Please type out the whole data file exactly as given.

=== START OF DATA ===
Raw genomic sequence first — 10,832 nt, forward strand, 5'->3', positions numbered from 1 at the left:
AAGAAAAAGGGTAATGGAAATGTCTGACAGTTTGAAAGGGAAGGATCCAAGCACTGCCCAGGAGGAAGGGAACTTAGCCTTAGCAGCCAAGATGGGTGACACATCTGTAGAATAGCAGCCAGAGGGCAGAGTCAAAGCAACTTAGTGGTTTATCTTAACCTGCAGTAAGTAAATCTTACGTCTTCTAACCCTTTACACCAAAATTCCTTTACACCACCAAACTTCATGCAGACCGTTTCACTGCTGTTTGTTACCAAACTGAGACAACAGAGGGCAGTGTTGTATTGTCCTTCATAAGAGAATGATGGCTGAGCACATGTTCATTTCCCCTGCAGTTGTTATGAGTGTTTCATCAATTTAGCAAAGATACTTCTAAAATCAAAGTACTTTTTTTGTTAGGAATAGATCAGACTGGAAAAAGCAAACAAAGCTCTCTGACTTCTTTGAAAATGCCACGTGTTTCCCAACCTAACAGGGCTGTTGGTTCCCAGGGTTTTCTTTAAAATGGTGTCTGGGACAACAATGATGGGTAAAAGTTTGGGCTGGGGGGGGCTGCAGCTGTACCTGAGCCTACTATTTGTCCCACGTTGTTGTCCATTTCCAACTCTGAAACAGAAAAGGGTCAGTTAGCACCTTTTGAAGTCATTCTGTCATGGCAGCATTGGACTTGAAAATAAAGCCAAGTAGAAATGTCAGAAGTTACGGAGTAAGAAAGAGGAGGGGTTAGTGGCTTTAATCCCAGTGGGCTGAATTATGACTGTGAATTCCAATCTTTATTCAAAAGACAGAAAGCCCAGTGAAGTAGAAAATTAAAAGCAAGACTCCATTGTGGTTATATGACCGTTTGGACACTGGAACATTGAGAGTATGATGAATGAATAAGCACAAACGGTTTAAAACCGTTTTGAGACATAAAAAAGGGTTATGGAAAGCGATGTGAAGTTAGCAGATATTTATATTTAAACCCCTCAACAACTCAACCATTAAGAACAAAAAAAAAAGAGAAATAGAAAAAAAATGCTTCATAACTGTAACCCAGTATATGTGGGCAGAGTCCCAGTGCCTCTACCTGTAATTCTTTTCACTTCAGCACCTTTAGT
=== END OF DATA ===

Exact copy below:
Raw genomic sequence first — 10,832 nt, forward strand, 5'->3', positions numbered from 1 at the left:
AAGAAAAAGGGTAATGGAAATGTCTGACAGTTTGAAAGGGAAGGATCCAAGCACTGCCCAGGAGGAAGGGAACTTAGCCTTAGCAGCCAAGATGGGTGACACATCTGTAGAATAGCAGCCAGAGGGCAGAGTCAAAGCAACTTAGTGGTTTATCTTAACCTGCAGTAAGTAAATCTTACGTCTTCTAACCCTTTACACCAAAATTCCTTTACACCACCAAACTTCATGCAGACCGTTTCACTGCTGTTTGTTACCAAACTGAGACAACAGAGGGCAGTGTTGTATTGTCCTTCATAAGAGAATGATGGCTGAGCACATGTTCATTTCCCCTGCAGTTGTTATGAGTGTTTCATCAATTTAGCAAAGATACTTCTAAAATCAAAGTACTTTTTTTGTTAGGAATAGATCAGACTGGAAAAAGCAAACAAAGCTCTCTGACTTCTTTGAAAATGCCACGTGTTTCCCAACCTAACAGGGCTGTTGGTTCCCAGGGTTTTCTTTAAAATGGTGTCTGGGACAACAATGATGGGTAAAAGTTTGGGCTGGGGGGGGCTGCAGCTGTACCTGAGCCTACTATTTGTCCCACGTTGTTGTCCATTTCCAACTCTGAAACAGAAAAGGGTCAGTTAGCACCTTTTGAAGTCATTCTGTCATGGCAGCATTGGACTTGAAAATAAAGCCAAGTAGAAATGTCAGAAGTTACGGAGTAAGAAAGAGGAGGGGTTAGTGGCTTTAATCCCAGTGGGCTGAATTATGACTGTGAATTCCAATCTTTATTCAAAAGACAGAAAGCCCAGTGAAGTAGAAAATTAAAAGCAAGACTCCATTGTGGTTATATGACCGTTTGGACACTGGAACATTGAGAGTATGATGAATGAATAAGCACAAACGGTTTAAAACCGTTTTGAGACATAAAAAAGGGTTATGGAAAGCGATGTGAAGTTAGCAGATATTTATATTTAAACCCCTCAACAACTCAACCATTAAGAACAAAAAAAAAAGAGAAATAGAAAAAAAATGCTTCATAACTGTAACCCAGTATATGTGGGCAGAGTCCCAGTGCCTCTACCTGTAATTCTTTTCACTTCAGCACCTTTAGT